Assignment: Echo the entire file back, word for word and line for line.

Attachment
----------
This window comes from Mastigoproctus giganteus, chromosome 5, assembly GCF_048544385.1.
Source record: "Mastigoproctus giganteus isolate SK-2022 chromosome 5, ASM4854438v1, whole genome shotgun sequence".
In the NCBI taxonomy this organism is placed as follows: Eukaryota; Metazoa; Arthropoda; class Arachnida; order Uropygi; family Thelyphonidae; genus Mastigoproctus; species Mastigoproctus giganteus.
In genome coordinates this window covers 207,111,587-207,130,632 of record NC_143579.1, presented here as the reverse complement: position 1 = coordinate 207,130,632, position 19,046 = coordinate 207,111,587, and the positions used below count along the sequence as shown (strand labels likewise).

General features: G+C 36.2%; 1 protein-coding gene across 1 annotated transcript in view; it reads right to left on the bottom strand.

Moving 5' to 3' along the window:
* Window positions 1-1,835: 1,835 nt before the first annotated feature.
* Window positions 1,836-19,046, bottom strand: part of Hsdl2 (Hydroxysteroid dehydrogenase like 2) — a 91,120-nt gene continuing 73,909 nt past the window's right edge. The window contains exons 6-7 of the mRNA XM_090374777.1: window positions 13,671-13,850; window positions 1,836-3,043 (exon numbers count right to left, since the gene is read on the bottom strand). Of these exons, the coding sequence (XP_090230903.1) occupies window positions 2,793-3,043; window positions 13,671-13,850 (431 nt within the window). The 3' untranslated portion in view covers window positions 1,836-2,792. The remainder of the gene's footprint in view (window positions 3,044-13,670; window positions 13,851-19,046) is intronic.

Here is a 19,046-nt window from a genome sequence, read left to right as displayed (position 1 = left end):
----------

This window comes from Mastigoproctus giganteus, chromosome 5, assembly GCF_048544385.1.
Source record: "Mastigoproctus giganteus isolate SK-2022 chromosome 5, ASM4854438v1, whole genome shotgun sequence".
In the NCBI taxonomy this organism is placed as follows: Eukaryota; Metazoa; Arthropoda; class Arachnida; order Uropygi; family Thelyphonidae; genus Mastigoproctus; species Mastigoproctus giganteus.
In genome coordinates this window covers 207,111,587-207,130,632 of record NC_143579.1, presented here as the reverse complement: position 1 = coordinate 207,130,632, position 19,046 = coordinate 207,111,587, and the positions used below count along the sequence as shown (strand labels likewise).

General features: G+C 36.2%; 1 protein-coding gene across 1 annotated transcript in view; it reads right to left on the bottom strand.

Moving 5' to 3' along the window:
* Window positions 1-1,835: 1,835 nt before the first annotated feature.
* Window positions 1,836-19,046, bottom strand: part of Hsdl2 (Hydroxysteroid dehydrogenase like 2) — a 91,120-nt gene continuing 73,909 nt past the window's right edge. The window contains exons 6-7 of the mRNA XM_090374777.1: window positions 13,671-13,850; window positions 1,836-3,043 (exon numbers count right to left, since the gene is read on the bottom strand). Of these exons, the coding sequence (XP_090230903.1) occupies window positions 2,793-3,043; window positions 13,671-13,850 (431 nt within the window). The 3' untranslated portion in view covers window positions 1,836-2,792. The remainder of the gene's footprint in view (window positions 3,044-13,670; window positions 13,851-19,046) is intronic.

Here is a 19,046-nt window from a genome sequence, read left to right as displayed (position 1 = left end):